- To connect and share resources and ideas with others who work with teens in the juvenile justice system, join the YALSA-Lockdown listserv. According to the group’s description, discussion can include any issues related to incarcerated youth, including youth in juvenile halls, group homes, treatment centers, mental institutions, etc. The group will address issues such as working within several systems with differing values, issues of censorship within a structure that may or may not acknowledge ALA or its guidelines, issues of providing services to youth with mental health issues, serious criminal charges, etc. The list’s archives dating back to 2007 are also available and searchable, even to non-subscribers.
- The paper selected for this year’s Trends Impacting Young Adult Services presentation at the Midwinter Meeting was also about juvenile detention center librarianship. Jeanie Austin, project coordinator for Mix IT Up! at the University of Illinois Urbana-Champaign’s Graduate School of Library and Information Science, presented her paper, “Critical Issues in Juvenile Detention Libraries,” in Dallas. According to the press release, she explored the tensions present in juvenile detention center library services, such as institutional limitations and access to technology and how youth and librarians can navigate these tensions within the library setting. Look for the print publication in an upcoming issue of the Journal of Research on Libraries and Young Adults. You can also read more about Extending Library Services to Empower Youth (ELSEY), the outreach group with which Jeanie is involved at their blog.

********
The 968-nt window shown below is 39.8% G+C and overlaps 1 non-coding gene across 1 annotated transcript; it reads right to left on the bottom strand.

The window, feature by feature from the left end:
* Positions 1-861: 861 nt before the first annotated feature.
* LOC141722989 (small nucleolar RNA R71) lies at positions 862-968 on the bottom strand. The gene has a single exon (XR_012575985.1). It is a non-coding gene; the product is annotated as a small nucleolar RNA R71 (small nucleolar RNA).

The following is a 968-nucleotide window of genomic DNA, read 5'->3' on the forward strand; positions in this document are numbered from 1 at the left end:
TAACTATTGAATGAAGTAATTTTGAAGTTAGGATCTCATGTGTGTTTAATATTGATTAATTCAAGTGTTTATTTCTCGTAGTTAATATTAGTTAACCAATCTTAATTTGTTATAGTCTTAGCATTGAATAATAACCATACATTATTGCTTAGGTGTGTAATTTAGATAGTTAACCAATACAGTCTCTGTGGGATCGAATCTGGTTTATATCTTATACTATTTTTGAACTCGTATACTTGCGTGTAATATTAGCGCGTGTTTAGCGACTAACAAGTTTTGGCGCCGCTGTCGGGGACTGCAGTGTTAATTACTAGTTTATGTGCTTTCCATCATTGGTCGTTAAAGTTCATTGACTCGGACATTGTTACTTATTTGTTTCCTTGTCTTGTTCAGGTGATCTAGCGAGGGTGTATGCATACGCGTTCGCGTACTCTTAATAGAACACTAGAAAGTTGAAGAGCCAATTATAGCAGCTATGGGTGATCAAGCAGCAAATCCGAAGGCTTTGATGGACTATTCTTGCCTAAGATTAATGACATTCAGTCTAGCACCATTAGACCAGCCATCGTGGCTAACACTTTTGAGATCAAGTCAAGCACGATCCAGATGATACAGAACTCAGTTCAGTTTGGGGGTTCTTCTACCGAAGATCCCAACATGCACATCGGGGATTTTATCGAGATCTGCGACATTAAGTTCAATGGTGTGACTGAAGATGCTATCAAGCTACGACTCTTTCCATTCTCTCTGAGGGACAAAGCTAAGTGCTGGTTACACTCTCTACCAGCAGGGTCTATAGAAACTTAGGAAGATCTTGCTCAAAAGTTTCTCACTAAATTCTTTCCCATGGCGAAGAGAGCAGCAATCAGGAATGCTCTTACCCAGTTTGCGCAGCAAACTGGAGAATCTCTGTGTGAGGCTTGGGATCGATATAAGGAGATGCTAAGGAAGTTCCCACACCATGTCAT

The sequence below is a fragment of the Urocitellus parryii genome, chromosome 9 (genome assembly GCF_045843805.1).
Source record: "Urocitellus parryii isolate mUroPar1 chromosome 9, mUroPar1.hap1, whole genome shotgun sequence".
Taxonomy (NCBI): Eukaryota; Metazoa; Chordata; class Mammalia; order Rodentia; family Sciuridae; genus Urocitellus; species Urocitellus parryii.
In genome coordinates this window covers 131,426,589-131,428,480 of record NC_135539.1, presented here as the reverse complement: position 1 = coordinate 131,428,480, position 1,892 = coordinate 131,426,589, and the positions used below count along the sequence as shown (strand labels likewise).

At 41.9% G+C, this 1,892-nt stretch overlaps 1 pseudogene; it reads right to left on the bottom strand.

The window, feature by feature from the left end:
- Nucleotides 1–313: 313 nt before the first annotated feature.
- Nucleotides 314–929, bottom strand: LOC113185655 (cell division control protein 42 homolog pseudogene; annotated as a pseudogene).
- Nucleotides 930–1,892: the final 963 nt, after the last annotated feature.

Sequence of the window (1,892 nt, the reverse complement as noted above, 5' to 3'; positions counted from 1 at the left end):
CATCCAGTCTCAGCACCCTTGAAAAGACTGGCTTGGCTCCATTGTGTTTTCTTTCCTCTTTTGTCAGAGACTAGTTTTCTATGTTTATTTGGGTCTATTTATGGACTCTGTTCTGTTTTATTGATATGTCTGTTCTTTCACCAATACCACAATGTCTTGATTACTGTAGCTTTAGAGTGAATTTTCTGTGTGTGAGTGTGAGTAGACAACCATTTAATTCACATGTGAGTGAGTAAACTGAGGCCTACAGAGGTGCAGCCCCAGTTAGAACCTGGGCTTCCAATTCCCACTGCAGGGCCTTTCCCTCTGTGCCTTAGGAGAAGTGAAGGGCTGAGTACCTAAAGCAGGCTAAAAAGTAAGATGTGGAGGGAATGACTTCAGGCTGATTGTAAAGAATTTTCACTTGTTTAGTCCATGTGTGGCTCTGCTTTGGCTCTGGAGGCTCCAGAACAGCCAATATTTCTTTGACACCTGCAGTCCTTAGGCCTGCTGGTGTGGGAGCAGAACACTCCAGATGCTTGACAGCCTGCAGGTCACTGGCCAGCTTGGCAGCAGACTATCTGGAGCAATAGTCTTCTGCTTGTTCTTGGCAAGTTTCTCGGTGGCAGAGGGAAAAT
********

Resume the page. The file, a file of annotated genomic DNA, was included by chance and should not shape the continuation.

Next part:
- Looking for more outreach groups? Books Beyond Bars consists of graduate students, faculty, and alumni from UCLA’s Department of Information Studies that are committed to bringing high-interest books to young people living at the Barry J. Nidorf Juvenile Detention Center in Sylmar, CA. Does your library or library school have a juvenile detention center outreach program? Let us know in the comments.
- For a literary perspective on life in and around the justice system, take a look at the Popular Paperbacks for Young Adults 2006: Criminal Elements list.